found that it would be wholly unfair to require Crilly to rebut the evidence but said that “it
    will be for each court to consider the surrounding circumstances in individual cases having
    regard to the interests of justice or the impact on the fairness of trial.”

The court concluded that the rationale for the change of mind by the PPS was not sustainable as it
strayed too far away from the original merits based assessment in circumstances. It considered the
decision should be quashed and reconsidered:

“We say this because in our view there was no material change in either the available
evidence or applicable legal principles. The decision was based on a prediction as to
how a court may rule on admissibility of hearsay. This is a difficult and highly complex
legal area. The PPS is certainly entitled to exercise judgment in any case. However, in
our view, there is a difficulty with the conclusion that the reasonable prospect of
conviction previously found had dissipated so that the prosecution should be
discontinued at this stage, when the R v Soldiers A & C case which was the catalyst for
this was not directly on point.”

The court also considered that the highly unusual context of this case, where the prosecution was
already extant and the matter would have been considered by the relevant court, warranted a greater
intensity of review than would usually be the case:

“It follows that the matter should remain with the PPS to reconsider the decision.
There has already been considerable delay in the criminal process and so it may be that
the swiftest and most effective course is for the District Judge to simply be asked to
rule on the admissibility issue, at least in the first instance. It may be that public
confidence and the interests of justice are best served by a definitive judicial
determination on this issue by a court properly seized of the merits. These comments
are by way of observation only as the PPS will now have to decide on the next steps.”

The Reasons Challenge

This ground of challenge was that, whilst substantial reasons had been given, the text of the full
original decision was not provided to the applicants. The court had previously ordered the entire
review decision be provided to the applicants and did not consider that it was necessary to order
disclosure of the original decision given that it was the review decision which was under challenge.
The court remained of the view that disclosure of the original decision was not necessary for the fair
disposal of the proceedings. It said the clear rationale of the PPS can be found in the substantial
decisions, the reasoning was detailed and dealt with all of the core issues in a satisfactory way. The
court considered the reasons challenge was not sustainable.

The Victims Charter and PPS Victims and Witnesses Policy

The Victims’ Charter was issued by the Department of Justice under section 31 of the Justice Act
(Northern Ireland) 2015. It implements the EU Directive establishing minimum standards for the
rights, support and protection of victims of crime. Paragraph 80 of the Charter incorporates
Standard 2.2 which states that victims are entitled to be “informed … without unnecessary delay, of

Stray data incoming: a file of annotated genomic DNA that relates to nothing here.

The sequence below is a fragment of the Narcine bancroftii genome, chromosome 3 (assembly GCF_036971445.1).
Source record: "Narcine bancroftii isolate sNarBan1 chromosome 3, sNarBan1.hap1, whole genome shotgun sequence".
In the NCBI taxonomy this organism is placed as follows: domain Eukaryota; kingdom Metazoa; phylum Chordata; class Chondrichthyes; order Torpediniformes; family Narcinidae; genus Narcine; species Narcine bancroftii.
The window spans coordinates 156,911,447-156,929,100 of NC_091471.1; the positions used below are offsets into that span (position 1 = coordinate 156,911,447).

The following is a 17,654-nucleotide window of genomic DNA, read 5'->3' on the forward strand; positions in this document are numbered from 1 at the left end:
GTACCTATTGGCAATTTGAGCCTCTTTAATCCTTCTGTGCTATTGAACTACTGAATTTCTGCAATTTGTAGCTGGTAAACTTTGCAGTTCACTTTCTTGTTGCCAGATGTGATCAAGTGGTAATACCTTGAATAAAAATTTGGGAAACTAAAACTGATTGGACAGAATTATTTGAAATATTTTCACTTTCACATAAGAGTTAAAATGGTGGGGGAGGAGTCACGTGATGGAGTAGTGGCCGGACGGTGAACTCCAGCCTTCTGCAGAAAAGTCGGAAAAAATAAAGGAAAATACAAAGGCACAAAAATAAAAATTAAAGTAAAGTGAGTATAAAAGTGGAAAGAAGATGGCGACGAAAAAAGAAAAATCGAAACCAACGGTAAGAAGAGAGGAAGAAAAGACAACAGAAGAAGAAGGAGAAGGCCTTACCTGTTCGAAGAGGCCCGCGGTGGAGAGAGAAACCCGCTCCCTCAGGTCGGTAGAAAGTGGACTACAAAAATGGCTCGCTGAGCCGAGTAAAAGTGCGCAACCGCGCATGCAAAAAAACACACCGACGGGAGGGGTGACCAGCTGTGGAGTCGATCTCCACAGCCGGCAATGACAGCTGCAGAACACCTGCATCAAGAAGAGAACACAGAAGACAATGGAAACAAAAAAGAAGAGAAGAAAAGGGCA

a decision by the PPS to prosecute or not to prosecute an alleged offender.” The Charter also refers
to the procedure to be followed when prosecution decisions change: “The PPS will, whenever
possible, and where you want this, explain to you why this is being considered and listen to you
views. In some cases it may not always be possible to speak to you if issues have to be dealt with
relatively quickly at court.”

The PPS Victims and Witnesses Policy 2017 also deals with changes to charges: “Where a decision
is taken by the PPS to substantially alter a charge, to discontinue all proceedings, or to offer no
evidence, the victim will be informed of this decision and given reasons for the decision when

The court said the system of communication and consultation by the PPS is generally beyond
reproach. However, in the particular circumstances of the McKinney case, the court said it could not
reach the same conclusion. It said the discontinuance decision was reached without the same level
of communication as the original decision:

“In truth, the real engagement was after the decision had been made. We cannot see
that there was any impossibility in consulting and listening to the views of the
deceased families in advance. The issue is not how the decision maker could have
been informed by views on legal and evidential matters but rather the facilitating of
proper victim input in a high profile case such as this. We do not consider that this
would have placed an overly onerous or procedurally difficult burden upon the PPS.”

The court, while recognizing the circumstances of this case are exceptional, concluded that the
deceased families were not properly involved in, or appraised in advance of, the discontinuance
decision which was a significant change of course. It followed, therefore, that the requirements of the
Victims Charter had not been adequately met.


The court dismissed the judicial reviews in the cases of Duddy & Others and Montgomery. The court
quashed the decision to discontinue the prosecution of Soldier F in the McKinney case and directed
the PPS to reconsider the decision. It also made a declaration in the McKinney case for failure to
comply with the Victims Charter and policy regarding engagement with victims.


1. This summary should be read together with the judgment and should not be read in
isolation. Nothing said in this summary adds to or amends the judgment. The full judgment
will be available on the Judiciary NI website (https://judiciaryni.uk).


If you have any further enquiries about this or other court related matters please contact:

Alison Houston
Judicial Communications Officer
Lord Chief Justice’s Office
Royal Courts of Justice
Chichester Street

Telephone: 028 9072 5921
E-mail: Alison.Houston@courtsni.gov.uk